From the moment Sugar Ray Leonard dropped the green flag for the pole and outside pole sitters, Juan Pablo Montoya in his fiery red No. 42 Target Chevrolet and Denny Hamlin in his No. 11 FedEx Joe Gibbs Racing Toyota, expectations were high at the fourteen degree banked, wide open track in Fontana, California.
[media-credit name=”Credit: Victor Decolongon/Getty Images for NASCAR” align=”alignright” width=”273″][/media-credit]Here is what was surprising and not surprising in the purposely shorter Auto Club 400, down in length by 20% and 100 miles from last year:
Surprising: After an absolutely dominant performance by Kyle Busch, who led the most laps at 151 and ascended to 29th on the all-time laps led leader list surpassing Fireball Roberts, and a late race charge by Fontana favorite Jimmie Johnson, one driver led less than a lap and took the checkered flag.
Bakersfield, California native Kevin Harvick finally got that coveted first win at his home state track, Auto Club Speedway. Reminiscent of his racing idol the late, great Dale Earnhardt, Harvick sported his own brand of intimidation, bumping Jimmie Johnson just enough to rattle him so Harvick could slip by for the win on the last lap.
“Well we had them all beat last year and I gave it away,” Harvick said in a Budweiser-soaked Victory Lane. “What a great day.”
“All these guys did a great job on pit road,” Harvick continued. “Gil (Martin) made the right call. We held those guys off and our car just kept going.”
“Today we had a fast car and the circumstances played in our favor.”
This was Harvick’s 15th victory, putting him in a tie with Ernie Irvan for 48th on NASCAR’s all-time Cup Series win list. This was team owner Richard Childress’ 95th Cup Series win, but the team’s first ever win at Auto Club Speedway as well.
Not Surprising: It was not surprising to see five-time champ Jimmie Johnson, piloting the very familiar No. 48 Lowe’s Chevrolet, finish in the runner up position. This was Johnson’s 10th top-two finish in 17 races at Auto Club Speedway.
“It reminded me of last year in the spring race,” Johnson said. “We just couldn’t hold him off.”
“I knew he was coming,” Johnson said of Harvick. “If I could have got by the 18 a lot sooner, it might have been enough, but I was way loose and driving my butt off.”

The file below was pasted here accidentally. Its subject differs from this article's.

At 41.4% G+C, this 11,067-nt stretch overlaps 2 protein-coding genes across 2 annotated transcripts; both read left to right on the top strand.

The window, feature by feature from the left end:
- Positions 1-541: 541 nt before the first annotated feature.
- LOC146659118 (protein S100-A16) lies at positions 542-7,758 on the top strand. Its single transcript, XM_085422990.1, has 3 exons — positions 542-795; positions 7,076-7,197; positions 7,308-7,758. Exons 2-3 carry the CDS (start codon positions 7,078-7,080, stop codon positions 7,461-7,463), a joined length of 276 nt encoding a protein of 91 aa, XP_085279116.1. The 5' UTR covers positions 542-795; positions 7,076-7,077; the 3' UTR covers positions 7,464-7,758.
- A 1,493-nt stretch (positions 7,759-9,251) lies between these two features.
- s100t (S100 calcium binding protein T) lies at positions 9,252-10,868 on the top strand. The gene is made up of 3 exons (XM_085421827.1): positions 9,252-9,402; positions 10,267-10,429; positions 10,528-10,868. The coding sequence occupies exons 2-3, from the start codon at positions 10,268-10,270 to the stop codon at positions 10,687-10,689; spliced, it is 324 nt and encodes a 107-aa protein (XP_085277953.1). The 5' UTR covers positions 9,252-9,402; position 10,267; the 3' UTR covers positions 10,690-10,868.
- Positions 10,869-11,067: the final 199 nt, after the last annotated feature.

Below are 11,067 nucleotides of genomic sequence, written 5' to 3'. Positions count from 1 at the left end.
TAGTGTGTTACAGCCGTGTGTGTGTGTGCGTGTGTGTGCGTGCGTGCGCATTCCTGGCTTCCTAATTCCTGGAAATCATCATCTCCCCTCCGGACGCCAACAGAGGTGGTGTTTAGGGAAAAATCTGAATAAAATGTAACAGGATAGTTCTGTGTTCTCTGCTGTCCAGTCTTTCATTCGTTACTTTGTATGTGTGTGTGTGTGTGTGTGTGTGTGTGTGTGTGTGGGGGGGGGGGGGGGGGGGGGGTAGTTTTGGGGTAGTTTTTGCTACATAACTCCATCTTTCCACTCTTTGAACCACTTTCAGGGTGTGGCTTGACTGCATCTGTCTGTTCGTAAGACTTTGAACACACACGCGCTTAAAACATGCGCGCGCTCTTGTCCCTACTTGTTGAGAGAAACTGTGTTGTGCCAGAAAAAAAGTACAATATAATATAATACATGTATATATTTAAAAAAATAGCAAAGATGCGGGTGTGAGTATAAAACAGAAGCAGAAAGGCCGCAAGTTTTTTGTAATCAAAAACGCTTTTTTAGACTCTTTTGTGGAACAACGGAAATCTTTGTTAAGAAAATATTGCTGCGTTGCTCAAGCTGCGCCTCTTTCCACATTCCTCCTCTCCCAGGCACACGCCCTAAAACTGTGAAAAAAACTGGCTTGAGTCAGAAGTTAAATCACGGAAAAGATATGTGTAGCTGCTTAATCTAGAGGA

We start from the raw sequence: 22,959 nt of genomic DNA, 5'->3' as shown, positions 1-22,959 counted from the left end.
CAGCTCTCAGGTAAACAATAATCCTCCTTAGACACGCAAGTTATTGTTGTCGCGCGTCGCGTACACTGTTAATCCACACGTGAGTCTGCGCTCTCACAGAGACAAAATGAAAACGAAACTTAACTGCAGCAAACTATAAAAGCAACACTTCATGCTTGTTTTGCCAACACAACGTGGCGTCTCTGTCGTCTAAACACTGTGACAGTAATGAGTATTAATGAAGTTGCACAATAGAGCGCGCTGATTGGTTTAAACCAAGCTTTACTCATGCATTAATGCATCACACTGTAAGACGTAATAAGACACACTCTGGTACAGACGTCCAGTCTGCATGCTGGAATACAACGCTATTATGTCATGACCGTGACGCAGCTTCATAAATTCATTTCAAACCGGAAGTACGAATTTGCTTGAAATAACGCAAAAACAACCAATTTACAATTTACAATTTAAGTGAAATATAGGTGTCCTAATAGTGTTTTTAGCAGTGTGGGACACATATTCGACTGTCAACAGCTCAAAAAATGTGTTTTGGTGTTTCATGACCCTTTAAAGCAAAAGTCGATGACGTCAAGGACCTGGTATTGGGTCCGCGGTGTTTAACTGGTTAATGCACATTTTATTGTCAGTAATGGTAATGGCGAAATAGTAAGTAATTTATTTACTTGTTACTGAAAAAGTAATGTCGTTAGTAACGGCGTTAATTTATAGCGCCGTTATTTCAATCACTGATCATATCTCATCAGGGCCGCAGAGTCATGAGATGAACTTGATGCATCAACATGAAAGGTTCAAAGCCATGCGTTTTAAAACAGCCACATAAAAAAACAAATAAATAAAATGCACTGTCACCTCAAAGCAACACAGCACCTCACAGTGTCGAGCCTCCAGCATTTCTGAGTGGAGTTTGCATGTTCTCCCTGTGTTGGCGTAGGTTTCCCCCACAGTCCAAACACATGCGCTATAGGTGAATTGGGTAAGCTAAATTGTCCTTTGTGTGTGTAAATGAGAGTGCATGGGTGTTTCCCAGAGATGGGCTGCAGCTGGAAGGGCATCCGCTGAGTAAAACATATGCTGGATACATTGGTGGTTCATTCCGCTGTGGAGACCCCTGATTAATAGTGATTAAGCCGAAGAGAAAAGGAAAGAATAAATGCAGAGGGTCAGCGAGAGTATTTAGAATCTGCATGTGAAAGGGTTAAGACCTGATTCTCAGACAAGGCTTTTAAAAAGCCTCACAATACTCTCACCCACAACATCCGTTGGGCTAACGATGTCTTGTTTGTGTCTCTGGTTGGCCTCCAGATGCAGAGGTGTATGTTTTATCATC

“Just glad it turned out to be a decent day.”
Surprising: In spite of losing the race after being so dominant, it was surprising to see this ‘new’ Kyle Busch take it all in stride. Busch stood calmly by his No. 18 Interstate Batteries Toyota, waiting to share his thoughts on his third place finish and his first top ten finish in the past four races at Auto Club Speedway.
“We gave the race away today unfortunately,” Busch said. “We seemed to be losing the handle on that last set of tires and couldn’t get the right speed I needed.”
“I can’t say enough about the guys on pit road and the guys back at the shop,” Busch continued. “They got us in position but unfortunately I couldn’t get the job done today.”
“I just didn’t have what it took there at the end.”
Not Surprising: After having a chance at the race win and falling back, it was not surprising to see Tony Stewart pitch his gloves off after the race and stalk out of his car to his hauler, waving off any media who dared approach him. Stewart, who had run in the top five most of the day, making daring pit calls with his crew chief to stay out when others pitted for tires, faded back to finish 13th.
With that finish, Stewart ended a four race streak of top-10 finishes at Auto Club Speedway. The driver of the No. 14 Office Depot/Mobil 1 Chevrolet for the team that bears his name also fell three spots in the point standings to the sixth spot.
Surprising: Unfortunately, the engine woes that have been plaguing Joe Gibbs Racing continued this weekend. Young Joey Logano had to start at the back of the pack due to an engine change, clawing his way back up to a 25th place finish.
Even more devastating was the engine failure of Denny Hamlin, who had been the outside pole sitter and who looked to be a contender early in the race. After nursing his wounded car along and then going a lap down, Hamlin finally gave it up and headed to the garage.
“We’ve got to go to work and figure out how to get the reliability back,” Hamlin said. “Our engine department has got to go to work.”
“It was a slow death for our car today.”
Not Surprising: Sadly the curse of the first lap leader continued at Auto Club Speedway. In 21 races at the track, the first lap leader has never gone on to win the race.
This was the case for Juan Pablo Montoya, who started off in the pole position and led that first deadly lap. Montoya had his struggles but did manage to rally back for a top ten finish, keeping him solidly in eighth position in the point standings.
Surprising: Both Red Bull teams had amazingly good runs in Fontana this weekend. Brian Vickers, in the No. 83 Red Bull Toyota, finished eighth while teammate Kasey Kahne, in his No. 4 Red Bull Toyota, followed right behind in the ninth position.
“Well, we wanted to win,” Vickers said. “But this is just what the Red Bull 83 team needed.”
Not Surprising: Carl Edwards, who has been so dominant this season, finished sixth. With his good run, Edwards was able to assume his place on top of the points leader board, now officially the first repeat points leader in five races this season.